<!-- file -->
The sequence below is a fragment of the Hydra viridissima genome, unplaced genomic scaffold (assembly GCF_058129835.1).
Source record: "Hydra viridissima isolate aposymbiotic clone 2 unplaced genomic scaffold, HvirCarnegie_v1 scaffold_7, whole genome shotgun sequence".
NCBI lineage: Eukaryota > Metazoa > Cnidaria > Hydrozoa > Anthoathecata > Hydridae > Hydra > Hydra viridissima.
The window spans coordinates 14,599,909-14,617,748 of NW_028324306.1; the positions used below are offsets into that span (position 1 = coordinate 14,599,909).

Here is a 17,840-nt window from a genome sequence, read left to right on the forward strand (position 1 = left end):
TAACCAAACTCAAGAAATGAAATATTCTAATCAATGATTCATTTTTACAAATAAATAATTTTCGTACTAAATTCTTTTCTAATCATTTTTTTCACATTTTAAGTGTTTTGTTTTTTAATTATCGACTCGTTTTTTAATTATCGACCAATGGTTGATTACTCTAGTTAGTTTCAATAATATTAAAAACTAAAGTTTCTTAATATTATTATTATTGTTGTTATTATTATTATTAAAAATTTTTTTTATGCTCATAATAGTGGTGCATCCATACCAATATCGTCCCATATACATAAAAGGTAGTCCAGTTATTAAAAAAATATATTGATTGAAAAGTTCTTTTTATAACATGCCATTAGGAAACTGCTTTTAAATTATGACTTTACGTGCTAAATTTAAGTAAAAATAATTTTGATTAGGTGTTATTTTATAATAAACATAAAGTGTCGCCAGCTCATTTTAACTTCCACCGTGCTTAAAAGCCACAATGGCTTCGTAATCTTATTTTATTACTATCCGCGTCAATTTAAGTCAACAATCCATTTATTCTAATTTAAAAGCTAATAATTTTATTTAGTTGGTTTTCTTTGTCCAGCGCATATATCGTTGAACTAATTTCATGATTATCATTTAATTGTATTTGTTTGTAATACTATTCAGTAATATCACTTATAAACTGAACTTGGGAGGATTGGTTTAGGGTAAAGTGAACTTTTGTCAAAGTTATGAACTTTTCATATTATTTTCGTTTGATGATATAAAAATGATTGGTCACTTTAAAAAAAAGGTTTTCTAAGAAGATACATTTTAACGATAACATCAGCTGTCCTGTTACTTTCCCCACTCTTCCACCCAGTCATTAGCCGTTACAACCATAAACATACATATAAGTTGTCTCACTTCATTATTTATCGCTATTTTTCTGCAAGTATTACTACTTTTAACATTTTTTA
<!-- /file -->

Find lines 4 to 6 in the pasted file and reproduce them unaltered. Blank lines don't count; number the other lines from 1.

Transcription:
The window spans coordinates 14,599,909-14,617,748 of NW_028324306.1; the positions used below are offsets into that span (position 1 = coordinate 14,599,909).

Here is a 17,840-nt window from a genome sequence, read left to right on the forward strand (position 1 = left end):
TAACCAAACTCAAGAAATGAAATATTCTAATCAATGATTCATTTTTACAAATAAATAATTTTCGTACTAAATTCTTTTCTAATCATTTTTTTCACATTTTAAGTGTTTTGTTTTTTAATTATCGACTCGTTTTTTAATTATCGACCAATGGTTGATTACTCTAGTTAGTTTCAATAATATTAAAAACTAAAGTTTCTTAATATTATTATTATTGTTGTTATTATTATTATTAAAAATTTTTTTTATGCTCATAATAGTGGTGCATCCATACCAATATCGTCCCATATACATAAAAGGTAGTCCAGTTATTAAAAAAATATATTGATTGAAAAGTTCTTTTTATAACATGCCATTAGGAAACTGCTTTTAAATTATGACTTTACGTGCTAAATTTAAGTAAAAATAATTTTGATTAGGTGTTATTTTATAATAAACATAAAGTGTCGCCAGCTCATTTTAACTTCCACCGTGCTTAAAAGCCACAATGGCTTCGTAATCTTATTTTATTACTATCCGCGTCAATTTAAGTCAACAATCCATTTATTCTAATTTAAAAGCTAATAATTTTATTTAGTTGGTTTTCTTTGTCCAGCGCATATATCGTTGAACTAATTTCATGATTATCATTTAATTGTATTTGTTTGTAATACTATTCAGTAATATCACTTATAAACTGAACTTGGGAGGATTGGTTTAGGGTAAAGTGAACTTTTGTCAAAGTTATGAACTTTTCATATTATTTTCGTTTGATGATATAAAAATGATTGGTCACTTTAAAAAAAAGGTTTTCTAAGAAGATACATTTTAACGATAACATCAGCTGTCCTGTTACTTTCCCCACTCTTCCACCCAGTCATTAGCCGTTACAACCATAAACATACATATAAGTTGTCTCACTTCATTATTTATCGCTATTTTTCTGCAAGTATTACTACTTTTAACATTTTTTA